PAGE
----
Using Hops 101 Pt. 1

Without hops, beer would pretty much taste like bread – or worse. Not that I’m dissing bread or anything. But come on, it’s not beer. Hops are vital to the creation of beer, so let’s learn a little about them and how to use them.

Hops Varieties

First off there are a lot of varieties of hops out there. Each with its own characteristics. Many can be  similar, but there is a wide range out there. You can have ones that are subtle, sharp, spicy, smooth and other adjectives that do and don’t start with “S”.

Hops are mainly cultivated in the US and Europe. I’m sure there are a few other pockets in the world, but these will be the bulk of what you can get your hands on as a homebrewer. If I’m wrong, please let me know cause I would love to try out some new hops.

What Hops Do

On a very high level they break down into bittering hops (those used for flavor) and aroma hops (those for smell). Bittering hops are usually added at the beginning or before the boil and aroma at the end – or even after the boil is over. Hops have alpha & beta acids. These are what add the specific characteristics to the beer.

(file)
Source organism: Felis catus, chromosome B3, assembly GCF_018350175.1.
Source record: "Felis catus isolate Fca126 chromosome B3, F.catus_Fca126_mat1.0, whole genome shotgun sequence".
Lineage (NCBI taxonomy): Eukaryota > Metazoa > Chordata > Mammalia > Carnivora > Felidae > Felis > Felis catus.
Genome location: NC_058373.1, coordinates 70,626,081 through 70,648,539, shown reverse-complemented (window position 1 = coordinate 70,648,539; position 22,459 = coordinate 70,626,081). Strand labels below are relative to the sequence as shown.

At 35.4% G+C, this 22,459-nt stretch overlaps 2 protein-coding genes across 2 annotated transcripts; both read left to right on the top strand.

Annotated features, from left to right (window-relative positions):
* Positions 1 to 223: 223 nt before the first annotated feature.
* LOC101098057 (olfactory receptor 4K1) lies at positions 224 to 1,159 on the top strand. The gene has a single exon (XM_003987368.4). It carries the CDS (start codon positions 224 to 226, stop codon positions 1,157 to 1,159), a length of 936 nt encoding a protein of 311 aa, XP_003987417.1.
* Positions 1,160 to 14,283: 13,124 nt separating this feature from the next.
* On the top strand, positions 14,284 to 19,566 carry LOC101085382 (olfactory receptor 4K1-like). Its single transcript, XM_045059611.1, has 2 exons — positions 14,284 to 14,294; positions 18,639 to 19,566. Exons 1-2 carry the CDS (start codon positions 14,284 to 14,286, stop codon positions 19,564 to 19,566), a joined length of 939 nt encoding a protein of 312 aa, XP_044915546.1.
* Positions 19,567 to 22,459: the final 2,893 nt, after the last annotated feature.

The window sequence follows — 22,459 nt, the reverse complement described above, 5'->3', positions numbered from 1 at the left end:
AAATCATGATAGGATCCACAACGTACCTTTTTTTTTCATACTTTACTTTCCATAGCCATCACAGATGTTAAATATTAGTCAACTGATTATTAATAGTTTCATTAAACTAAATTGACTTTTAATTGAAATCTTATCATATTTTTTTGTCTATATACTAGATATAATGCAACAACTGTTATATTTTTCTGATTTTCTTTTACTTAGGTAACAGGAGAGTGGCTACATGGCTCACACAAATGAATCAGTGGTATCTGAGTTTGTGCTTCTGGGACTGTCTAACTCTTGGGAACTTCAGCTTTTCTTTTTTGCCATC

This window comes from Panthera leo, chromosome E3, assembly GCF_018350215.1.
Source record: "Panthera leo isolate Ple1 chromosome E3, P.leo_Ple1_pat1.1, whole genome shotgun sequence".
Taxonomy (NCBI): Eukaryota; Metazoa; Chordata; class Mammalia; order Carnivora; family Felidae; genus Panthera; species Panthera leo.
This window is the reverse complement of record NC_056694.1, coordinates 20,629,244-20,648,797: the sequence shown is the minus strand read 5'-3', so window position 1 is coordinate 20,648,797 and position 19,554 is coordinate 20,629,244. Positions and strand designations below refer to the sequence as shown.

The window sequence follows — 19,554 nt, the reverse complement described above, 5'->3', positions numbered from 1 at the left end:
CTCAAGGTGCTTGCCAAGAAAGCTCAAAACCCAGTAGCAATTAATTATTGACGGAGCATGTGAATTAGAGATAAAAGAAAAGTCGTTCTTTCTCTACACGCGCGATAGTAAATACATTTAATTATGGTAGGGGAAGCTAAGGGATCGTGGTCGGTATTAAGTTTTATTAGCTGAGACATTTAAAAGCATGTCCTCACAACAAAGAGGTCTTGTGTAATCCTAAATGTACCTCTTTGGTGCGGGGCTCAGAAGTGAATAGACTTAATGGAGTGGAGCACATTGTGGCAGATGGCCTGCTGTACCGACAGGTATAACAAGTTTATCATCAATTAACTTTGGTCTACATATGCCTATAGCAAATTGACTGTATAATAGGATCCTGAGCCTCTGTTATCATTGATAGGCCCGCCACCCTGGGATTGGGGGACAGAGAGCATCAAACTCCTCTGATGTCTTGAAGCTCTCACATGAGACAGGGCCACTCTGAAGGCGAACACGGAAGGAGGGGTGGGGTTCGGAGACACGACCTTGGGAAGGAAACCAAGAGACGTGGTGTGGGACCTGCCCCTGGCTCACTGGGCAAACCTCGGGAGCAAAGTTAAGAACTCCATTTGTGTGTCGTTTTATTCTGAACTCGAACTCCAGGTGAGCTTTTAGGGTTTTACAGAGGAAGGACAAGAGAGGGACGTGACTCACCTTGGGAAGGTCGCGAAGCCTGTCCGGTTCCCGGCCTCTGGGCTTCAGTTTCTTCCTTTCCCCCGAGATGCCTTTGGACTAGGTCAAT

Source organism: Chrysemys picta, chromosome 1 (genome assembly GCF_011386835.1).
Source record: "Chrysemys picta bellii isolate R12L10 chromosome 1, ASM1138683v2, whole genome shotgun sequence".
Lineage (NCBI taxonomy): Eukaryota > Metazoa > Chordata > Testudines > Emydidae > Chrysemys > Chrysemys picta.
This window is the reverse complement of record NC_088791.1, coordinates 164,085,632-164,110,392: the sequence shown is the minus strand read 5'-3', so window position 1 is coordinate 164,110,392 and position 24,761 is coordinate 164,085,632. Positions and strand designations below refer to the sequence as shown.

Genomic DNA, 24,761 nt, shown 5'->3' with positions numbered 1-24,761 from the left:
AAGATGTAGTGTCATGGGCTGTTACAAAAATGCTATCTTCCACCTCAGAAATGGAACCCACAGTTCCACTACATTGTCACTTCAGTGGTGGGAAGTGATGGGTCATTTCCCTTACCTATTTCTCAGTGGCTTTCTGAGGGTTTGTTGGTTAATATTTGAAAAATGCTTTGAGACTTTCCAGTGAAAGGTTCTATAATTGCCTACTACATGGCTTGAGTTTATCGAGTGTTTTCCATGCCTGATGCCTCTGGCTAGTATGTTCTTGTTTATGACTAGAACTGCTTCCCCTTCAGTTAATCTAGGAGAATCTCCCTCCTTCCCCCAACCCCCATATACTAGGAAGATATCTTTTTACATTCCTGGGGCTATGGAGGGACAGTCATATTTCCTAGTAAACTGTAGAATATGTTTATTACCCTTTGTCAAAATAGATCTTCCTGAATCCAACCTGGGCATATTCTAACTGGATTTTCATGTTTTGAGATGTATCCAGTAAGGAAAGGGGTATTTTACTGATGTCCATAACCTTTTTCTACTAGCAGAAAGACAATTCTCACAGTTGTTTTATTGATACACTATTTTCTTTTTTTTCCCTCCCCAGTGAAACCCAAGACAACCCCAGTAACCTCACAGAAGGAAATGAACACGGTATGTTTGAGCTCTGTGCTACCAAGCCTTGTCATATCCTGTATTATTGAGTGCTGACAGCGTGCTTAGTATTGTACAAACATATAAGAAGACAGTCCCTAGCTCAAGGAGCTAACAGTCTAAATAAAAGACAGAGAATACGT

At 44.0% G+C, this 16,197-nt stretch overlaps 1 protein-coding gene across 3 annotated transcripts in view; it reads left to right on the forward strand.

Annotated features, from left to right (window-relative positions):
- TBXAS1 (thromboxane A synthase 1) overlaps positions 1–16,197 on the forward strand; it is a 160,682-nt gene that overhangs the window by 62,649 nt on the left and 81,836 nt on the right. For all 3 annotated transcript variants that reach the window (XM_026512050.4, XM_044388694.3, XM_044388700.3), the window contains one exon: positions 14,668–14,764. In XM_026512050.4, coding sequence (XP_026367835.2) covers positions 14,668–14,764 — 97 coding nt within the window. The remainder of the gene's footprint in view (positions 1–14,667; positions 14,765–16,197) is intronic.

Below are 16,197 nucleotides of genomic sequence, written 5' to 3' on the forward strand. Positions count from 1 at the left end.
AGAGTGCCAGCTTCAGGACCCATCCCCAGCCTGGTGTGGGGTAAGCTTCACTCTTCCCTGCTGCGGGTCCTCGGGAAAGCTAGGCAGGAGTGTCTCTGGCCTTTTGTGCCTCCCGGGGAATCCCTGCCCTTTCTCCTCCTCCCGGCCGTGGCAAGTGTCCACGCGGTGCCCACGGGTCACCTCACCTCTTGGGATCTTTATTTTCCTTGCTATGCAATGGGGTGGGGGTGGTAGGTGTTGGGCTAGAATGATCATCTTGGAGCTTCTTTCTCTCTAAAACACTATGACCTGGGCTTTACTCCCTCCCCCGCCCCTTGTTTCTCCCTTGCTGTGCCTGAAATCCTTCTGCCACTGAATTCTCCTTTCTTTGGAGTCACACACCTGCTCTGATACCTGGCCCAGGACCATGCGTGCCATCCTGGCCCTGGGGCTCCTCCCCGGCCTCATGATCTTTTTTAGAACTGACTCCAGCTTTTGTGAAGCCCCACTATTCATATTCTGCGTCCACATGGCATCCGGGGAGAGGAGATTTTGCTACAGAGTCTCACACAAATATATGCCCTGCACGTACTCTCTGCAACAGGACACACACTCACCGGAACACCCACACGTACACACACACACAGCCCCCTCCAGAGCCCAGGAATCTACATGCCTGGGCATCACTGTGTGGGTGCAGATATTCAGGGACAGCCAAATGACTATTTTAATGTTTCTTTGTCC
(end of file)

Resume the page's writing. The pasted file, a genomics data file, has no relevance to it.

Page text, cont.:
Forms of Hops

Besides the styles of hops, they usually come in a few different physical forms – pellet, leaf and whole. Pellets are compressed, dried hop cones. They store well and have a concentrated alpha acid content. Leaf are also dried but not compressed like pellets. Whole is the entire cone. They can be dried or wet (fresh).

Using Hops

Recipes will tell you how much hops to add at a certain alpha acid percent (AA%) and for how long. AA% can vary batch to batch, so always make sure you update your quantity to get your desired IBU level. I.e. if your Cascade is .5% lower than the AA% in the recipe, add more to get to the right level or put it in earlier during the boil.

Bittering. Sometimes these are the only hops you need to add. You can put them in at the beginning of the boil and let the rest run its course.

Other recipes can have multiple additions of hops and they’re all still considered  bittering. For example, you can add some at 60 mins, some 45 and others at 30. It can be 3 additions of the same hop or 3 different hops or 2 of 1 and one of another. It’s pretty much all based on the style and your recipe.

Aroma. These hops are added within the last 15 mins or so. You can even add with 5, 1 or even no minutes left in the boil. For 0 minutes, you’d add and then leave them in till the wort cools. You can also dry hop, which is adding some hops to your secondary fermentor, but we’ll get to that tomorrow. But for now, that covers the basics of what hops how they work in the brew process. Check back tomorrow when we go over specifics and different hopping techniques.

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